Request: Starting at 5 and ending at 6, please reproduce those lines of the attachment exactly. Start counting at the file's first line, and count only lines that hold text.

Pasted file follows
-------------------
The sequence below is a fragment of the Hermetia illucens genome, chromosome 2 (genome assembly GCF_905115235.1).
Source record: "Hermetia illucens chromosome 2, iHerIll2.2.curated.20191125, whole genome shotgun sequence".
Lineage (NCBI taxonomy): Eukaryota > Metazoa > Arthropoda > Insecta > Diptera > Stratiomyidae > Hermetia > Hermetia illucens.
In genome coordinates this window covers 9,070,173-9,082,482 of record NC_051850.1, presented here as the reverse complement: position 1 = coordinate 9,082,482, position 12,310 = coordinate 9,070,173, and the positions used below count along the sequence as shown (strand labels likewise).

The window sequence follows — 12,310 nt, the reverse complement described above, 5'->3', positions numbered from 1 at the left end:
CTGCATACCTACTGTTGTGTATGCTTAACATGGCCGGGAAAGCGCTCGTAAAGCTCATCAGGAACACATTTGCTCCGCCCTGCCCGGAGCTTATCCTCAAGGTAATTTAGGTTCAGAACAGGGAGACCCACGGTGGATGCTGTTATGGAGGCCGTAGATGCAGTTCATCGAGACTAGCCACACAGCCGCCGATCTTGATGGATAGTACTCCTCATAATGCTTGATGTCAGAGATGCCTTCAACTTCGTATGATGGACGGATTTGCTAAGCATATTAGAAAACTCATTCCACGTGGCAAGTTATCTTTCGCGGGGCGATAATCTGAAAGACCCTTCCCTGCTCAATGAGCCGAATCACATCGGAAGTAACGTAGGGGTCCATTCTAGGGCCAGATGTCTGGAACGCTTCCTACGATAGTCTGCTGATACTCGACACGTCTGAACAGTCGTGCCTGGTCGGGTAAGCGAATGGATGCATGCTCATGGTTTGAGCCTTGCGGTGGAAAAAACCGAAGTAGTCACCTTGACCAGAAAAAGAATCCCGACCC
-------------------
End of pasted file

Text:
The window sequence follows — 12,310 nt, the reverse complement described above, 5'->3', positions numbered from 1 at the left end:
CTGCATACCTACTGTTGTGTATGCTTAACATGGCCGGGAAAGCGCTCGTAAAGCTCATCAGGAACACATTTGCTCCGCCCTGCCCGGAGCTTATCCTCAAGGTAATTTAGGTTCAGAACAGGGAGACCCACGGTGGATGCTGTTATGGAGGCCGTAGATGCAGTTCATCGAGACTAGCCACACAGCCGCCGATCTTGATGGATAGTACTCCTCATAATGCTTGATGTCAGAGATGCCTTCAACTTCGTATGATGGACGGATTTGCTAAGCATATTAGAAAACTCATTCCACGTGGCAAGTTATCTTTCGCGGGGCGATAATCTGAAAGACCCTTCCCTGCTCAATGAGCCGAATCACATCGGAAGTAACGTAGGGGTCCATTCTAGGGCCAGATGTCTGGAACGCTTCCTACGATAGTCTGCTGATACTCGACACGTCTGAACAGTCGTGCCTGGTCGGGTAAGCGAATGGATGCATGCTCATGGTTTGAGCCTTGCGGTGGAAAAAACCGAAGTAGTCACCTTGACCAGAAAAAGAATCCCGACCC